The ratios of the intercepts of two transversals on parallel lines is the same.
Consider the diagram below:
Here, we can see that:
- “a” is the intercept of the first transversal between L1 and L2.
- “b” is the intercept of the first transversal between L2 and L3.
- “c” is the intercept of the second transversal between L1 and L2.
- “d” is the intercept of the second transversal between L2 and L3.
Therefore, the ratios of a/b = c/d. Let’s see how knowing this property could be useful to us on a GMAT question. Take a look at the following example problem:
In triangle ABC below, D is the mid-point of BC and E is the mid-point of AD. BF passes through E. What is the ratio of AF:FC ?
Here, the given triangle is neither a right triangle, nor is it an equilateral triangle. We don’t really know many properties of such triangles, so that will probably not help us. We do know, however, that AD is the median and E is its mid-point, but again, we don’t know any properties of mid-points of medians.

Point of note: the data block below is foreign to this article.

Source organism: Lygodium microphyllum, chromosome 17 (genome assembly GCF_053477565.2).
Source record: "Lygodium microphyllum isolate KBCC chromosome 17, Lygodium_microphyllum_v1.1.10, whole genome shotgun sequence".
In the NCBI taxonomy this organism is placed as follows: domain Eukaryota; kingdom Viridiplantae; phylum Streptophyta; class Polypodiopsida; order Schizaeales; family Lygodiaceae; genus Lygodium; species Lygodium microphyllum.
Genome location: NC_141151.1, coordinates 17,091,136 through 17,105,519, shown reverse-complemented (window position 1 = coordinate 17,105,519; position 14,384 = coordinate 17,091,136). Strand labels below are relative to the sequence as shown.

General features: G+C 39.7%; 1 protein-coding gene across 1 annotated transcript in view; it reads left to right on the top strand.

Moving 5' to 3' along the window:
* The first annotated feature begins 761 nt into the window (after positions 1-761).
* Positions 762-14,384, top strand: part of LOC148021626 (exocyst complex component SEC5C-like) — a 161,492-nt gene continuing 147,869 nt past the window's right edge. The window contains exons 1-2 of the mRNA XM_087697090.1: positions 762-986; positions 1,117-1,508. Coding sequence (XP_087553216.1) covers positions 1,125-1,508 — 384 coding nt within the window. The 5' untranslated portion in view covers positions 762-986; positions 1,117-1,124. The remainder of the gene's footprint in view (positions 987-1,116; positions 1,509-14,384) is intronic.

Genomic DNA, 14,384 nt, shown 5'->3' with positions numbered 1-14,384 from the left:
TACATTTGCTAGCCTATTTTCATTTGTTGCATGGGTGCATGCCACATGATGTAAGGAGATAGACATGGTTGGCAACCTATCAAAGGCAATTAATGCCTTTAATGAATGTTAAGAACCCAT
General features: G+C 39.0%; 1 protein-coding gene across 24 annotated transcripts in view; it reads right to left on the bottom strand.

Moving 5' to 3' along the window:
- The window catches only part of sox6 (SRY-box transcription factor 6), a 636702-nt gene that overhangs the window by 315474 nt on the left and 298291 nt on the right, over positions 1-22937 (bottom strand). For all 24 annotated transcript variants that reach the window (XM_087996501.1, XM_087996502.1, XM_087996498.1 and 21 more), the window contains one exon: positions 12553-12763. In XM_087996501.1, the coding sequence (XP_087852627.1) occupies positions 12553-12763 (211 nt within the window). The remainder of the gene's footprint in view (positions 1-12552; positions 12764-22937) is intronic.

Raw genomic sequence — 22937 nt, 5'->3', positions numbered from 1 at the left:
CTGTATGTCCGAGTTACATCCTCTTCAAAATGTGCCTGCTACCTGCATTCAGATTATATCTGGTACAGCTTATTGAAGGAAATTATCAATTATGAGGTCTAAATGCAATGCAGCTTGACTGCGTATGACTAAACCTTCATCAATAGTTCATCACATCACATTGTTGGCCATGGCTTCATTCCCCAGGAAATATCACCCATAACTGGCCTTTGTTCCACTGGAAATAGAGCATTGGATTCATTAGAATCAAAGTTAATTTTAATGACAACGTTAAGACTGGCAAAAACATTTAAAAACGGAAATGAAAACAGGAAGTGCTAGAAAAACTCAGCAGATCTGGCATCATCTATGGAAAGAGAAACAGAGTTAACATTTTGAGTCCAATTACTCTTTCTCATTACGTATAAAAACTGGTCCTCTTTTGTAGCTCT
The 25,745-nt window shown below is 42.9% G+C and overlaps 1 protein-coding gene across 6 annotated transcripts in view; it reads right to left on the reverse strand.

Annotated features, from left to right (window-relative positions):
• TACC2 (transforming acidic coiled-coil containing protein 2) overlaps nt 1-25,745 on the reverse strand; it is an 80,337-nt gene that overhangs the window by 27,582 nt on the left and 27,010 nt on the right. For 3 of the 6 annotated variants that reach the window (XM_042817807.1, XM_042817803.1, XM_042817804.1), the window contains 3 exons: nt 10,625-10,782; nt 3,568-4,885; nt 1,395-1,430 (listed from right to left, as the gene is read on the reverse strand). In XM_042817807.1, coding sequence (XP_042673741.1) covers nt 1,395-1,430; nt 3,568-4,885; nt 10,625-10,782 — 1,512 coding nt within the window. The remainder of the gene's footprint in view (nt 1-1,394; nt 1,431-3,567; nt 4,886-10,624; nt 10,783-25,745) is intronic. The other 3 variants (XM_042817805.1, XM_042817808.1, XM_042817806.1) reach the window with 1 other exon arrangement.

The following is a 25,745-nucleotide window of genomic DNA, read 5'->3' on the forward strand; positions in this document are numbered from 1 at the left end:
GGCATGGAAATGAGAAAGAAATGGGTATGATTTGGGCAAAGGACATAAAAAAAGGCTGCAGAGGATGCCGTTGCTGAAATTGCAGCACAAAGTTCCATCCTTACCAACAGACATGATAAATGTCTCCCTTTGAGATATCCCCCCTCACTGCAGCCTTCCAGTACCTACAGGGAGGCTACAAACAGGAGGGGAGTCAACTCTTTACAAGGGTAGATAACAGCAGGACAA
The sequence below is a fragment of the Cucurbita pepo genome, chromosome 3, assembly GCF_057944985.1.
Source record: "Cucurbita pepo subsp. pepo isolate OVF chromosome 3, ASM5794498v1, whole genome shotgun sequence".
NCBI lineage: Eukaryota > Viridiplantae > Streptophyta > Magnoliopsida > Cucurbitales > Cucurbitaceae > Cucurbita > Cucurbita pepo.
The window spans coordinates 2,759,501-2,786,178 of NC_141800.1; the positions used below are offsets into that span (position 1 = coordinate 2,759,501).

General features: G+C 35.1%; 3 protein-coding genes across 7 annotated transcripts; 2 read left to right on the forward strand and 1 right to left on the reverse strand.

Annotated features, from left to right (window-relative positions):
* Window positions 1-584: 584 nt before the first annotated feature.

Instead, we need to think outside the box – parallel lines will come to our rescue. Let’s draw lines parallel to BF passing through the points A, D, and C, as shown in the diagram below:
Now we have four lines parallel to each other and two transversals, AD and AC, passing through them.
Consider the three parallel lines, “line passing through A”, “BF”, and “line passing through D”. The ratio of the intercepts of the two transversals on them will be the same.
AE/ED = AF/FP
We know that AE = ED since E is the mid point of AD. Hence, AE/ED = 1/1. This means we can say:
AE/ED = 1/1 = AF/FP
AF = FP
Now consider these three parallel lines: “BF”, “line passing through D”, and “line passing through C”. The ratio of the intercepts of the two transversals on them will also be the same.
BD/DC = FP/PC
We know that BD = DC since D is the mid point of BC. Hence, BD/DC = 1/1. This means we can also say:
BD/DC = 1/1 = FP/PC
FP = PC
From these two calculations, we will get AF = FP = PC, and hence, AF:FC = 1:(1+1) = 1:2.
Therefore, the answer is B. We hope you see that Geometry questions on the GMAT can be easily resolved once we bring in parallel lines.
Karishma, a Computer Engineer with a keen interest in alternative Mathematical approaches, has mentored students in the continents of Asia, Europe and North America. She teaches the GMAT for Veritas Prep and regularly participates in content development projects such as this blog!